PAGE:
In addition to the input you receive through your textbook, you will also need to devote some time every week to output, and by this I mean 'speaking practice'.
At this point you might have two questions:
- 1Who can I speak with?
- 2How can I speak if I'm not able to do it yet?
Well... regarding the first question, nowadays the Internet offers you plenty of opportunities for finding someone to speak to in the language you're studying.
You can either work with a qualified tutor who can also speak English or do a language exchange with a Japanese native speaker who wants to learn English (there's plenty of websites for finding one).
In this last case, however, it is important that you instruct your exchange partner on how to go about practicing. And this answers your second question about how to start speaking.
If you follow a method such as the one I adopt with my students, it is actually possible to hold a conversation in Japanese even from day 1.
I call it the 'block building method' and it allows students to start having simple conversations from zero knowledge in the language, with me literally 'feeding' them with all the blocks or chunks they need to create sentences and express their ideas during the whole process.
I find this method very useful and engaging for the following reasons:
- 1Students talk about what they like (instead of just following a book)
- 2Things are kept as simple as possible (no too complicated sentences)
- 3Grammar is learned incidentally (apart from what they learn in their textbook)
- 4Students feel comfortable and enjoy the processor
If you combine your self-study routine (by using Colloquial Japanese or similar resources) with at least 1 output session with a tutor or exchange partner once per week, you will be astonished at the progress you'll be making!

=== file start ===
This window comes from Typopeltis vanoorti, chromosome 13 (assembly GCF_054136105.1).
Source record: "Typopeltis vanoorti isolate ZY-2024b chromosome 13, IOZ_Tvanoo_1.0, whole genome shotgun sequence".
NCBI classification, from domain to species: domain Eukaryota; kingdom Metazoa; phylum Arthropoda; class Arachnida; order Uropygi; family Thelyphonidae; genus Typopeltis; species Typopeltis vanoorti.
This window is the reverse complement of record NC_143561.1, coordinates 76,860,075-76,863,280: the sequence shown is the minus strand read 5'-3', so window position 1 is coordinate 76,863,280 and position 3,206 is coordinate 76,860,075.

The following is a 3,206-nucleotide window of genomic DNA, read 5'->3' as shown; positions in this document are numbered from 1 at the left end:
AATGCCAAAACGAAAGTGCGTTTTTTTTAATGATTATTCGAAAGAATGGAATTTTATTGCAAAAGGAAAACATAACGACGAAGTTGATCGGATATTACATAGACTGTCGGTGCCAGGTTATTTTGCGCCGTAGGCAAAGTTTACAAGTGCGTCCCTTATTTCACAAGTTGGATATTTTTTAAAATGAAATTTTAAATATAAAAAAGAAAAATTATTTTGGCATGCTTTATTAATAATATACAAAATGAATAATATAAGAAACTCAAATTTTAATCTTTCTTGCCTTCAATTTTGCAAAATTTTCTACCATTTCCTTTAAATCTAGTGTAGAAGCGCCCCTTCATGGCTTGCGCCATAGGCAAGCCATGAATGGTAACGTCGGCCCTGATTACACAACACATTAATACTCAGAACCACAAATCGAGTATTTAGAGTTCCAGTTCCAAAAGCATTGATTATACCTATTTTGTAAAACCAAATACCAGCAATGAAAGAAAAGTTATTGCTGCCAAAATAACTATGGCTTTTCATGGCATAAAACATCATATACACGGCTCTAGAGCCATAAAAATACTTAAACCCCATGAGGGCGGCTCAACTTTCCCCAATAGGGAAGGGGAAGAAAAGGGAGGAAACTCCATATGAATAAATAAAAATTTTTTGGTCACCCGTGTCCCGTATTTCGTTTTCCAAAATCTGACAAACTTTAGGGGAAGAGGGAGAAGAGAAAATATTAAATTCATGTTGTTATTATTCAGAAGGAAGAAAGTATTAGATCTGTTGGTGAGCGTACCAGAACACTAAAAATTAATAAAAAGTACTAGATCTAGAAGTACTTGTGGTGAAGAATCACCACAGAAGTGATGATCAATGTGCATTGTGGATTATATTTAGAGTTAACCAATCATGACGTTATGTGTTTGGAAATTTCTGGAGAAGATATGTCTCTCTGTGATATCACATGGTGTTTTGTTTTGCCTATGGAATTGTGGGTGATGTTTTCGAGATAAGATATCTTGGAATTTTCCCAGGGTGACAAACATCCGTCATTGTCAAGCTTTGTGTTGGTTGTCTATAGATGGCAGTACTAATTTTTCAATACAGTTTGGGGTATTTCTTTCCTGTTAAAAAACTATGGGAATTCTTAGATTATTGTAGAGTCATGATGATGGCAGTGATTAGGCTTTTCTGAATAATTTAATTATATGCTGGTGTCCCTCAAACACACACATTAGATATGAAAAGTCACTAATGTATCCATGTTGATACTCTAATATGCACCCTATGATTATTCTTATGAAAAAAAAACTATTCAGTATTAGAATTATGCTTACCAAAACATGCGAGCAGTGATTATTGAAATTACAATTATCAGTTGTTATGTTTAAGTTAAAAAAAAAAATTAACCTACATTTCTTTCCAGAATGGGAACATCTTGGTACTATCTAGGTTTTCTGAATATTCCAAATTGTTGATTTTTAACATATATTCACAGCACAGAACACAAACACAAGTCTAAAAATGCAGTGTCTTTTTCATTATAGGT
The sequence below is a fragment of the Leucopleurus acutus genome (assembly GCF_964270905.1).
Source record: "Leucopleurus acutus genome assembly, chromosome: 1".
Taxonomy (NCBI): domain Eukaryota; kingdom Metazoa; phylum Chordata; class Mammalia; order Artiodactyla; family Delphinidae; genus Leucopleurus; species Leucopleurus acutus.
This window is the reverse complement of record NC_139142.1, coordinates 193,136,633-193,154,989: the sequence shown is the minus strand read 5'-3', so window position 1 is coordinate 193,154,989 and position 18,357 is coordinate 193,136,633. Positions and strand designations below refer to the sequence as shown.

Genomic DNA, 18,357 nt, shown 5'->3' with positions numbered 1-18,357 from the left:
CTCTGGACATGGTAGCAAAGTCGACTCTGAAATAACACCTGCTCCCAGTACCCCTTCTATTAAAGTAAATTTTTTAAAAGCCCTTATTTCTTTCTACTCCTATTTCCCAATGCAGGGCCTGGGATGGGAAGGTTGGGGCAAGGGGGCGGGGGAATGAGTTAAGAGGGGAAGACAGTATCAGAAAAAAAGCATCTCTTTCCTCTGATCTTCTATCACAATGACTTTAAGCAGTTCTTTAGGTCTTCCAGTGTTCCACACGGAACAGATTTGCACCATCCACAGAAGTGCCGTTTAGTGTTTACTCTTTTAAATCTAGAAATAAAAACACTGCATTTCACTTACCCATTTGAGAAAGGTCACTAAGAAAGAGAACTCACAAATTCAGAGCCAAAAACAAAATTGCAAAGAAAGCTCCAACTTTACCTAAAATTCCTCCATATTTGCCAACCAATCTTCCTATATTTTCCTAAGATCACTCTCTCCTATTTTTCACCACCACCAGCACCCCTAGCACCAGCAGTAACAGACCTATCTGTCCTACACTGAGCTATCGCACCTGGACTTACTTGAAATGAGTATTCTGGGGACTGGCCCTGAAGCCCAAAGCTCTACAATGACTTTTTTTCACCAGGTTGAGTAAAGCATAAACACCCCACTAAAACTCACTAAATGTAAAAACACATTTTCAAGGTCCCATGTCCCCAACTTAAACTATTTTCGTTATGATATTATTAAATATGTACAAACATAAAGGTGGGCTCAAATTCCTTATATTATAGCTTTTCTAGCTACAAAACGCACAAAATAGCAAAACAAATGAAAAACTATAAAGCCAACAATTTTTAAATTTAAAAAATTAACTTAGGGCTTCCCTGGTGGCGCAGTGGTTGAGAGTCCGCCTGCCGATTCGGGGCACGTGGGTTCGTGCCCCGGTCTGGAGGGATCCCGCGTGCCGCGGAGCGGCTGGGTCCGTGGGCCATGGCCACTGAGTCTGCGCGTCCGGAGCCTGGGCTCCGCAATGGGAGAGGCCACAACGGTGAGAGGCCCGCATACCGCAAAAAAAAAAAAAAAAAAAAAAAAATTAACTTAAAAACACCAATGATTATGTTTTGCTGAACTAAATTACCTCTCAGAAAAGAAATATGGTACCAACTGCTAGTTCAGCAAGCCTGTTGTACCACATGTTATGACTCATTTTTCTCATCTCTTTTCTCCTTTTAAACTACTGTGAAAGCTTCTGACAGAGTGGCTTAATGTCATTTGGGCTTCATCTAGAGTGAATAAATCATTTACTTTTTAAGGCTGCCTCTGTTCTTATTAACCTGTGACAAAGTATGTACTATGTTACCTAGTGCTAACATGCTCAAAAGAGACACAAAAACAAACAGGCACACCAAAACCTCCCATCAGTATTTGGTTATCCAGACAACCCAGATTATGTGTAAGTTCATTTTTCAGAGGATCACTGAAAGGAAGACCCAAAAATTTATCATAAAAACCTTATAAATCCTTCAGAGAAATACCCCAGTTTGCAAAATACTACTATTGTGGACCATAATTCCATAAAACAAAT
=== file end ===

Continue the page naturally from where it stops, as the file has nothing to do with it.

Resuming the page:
To sum it up...
It is possible to start speaking Japanese in a matter of months and not years if you avoid two of the most common mistakes beginner learners usually tend to make, namely focusing on individual kanji when learning the script and postponing speaking practice.
In order to avoid these mistakes, I recommend always learning kanji from context (as parts of vocabulary words as they actually are) and start speaking from day 1 with the help of a qualified language tutor or exchange partner.
As simple as that!
This is the approach I recommend and proved to be very efficient with most of my students. But obviously, it also depends on how you like to learn and what you like to do.
There's no one-size-fits-all solution in language learning.
So, I'm now curious to know what is you experience with learning Japanese. Feel free to share your thoughts on the topic in the comments below.
Written by Luca Toma
Luca Toma Japanese Language Coach
Luca lived in Japan for about 10 years. For a few years, he worked as a Japanese language instructor at various universities in Europe, until he decided to become a certified language coach and teach online. He now helps motivated Japanese learners overcome stumbling blocks and make progress in the language.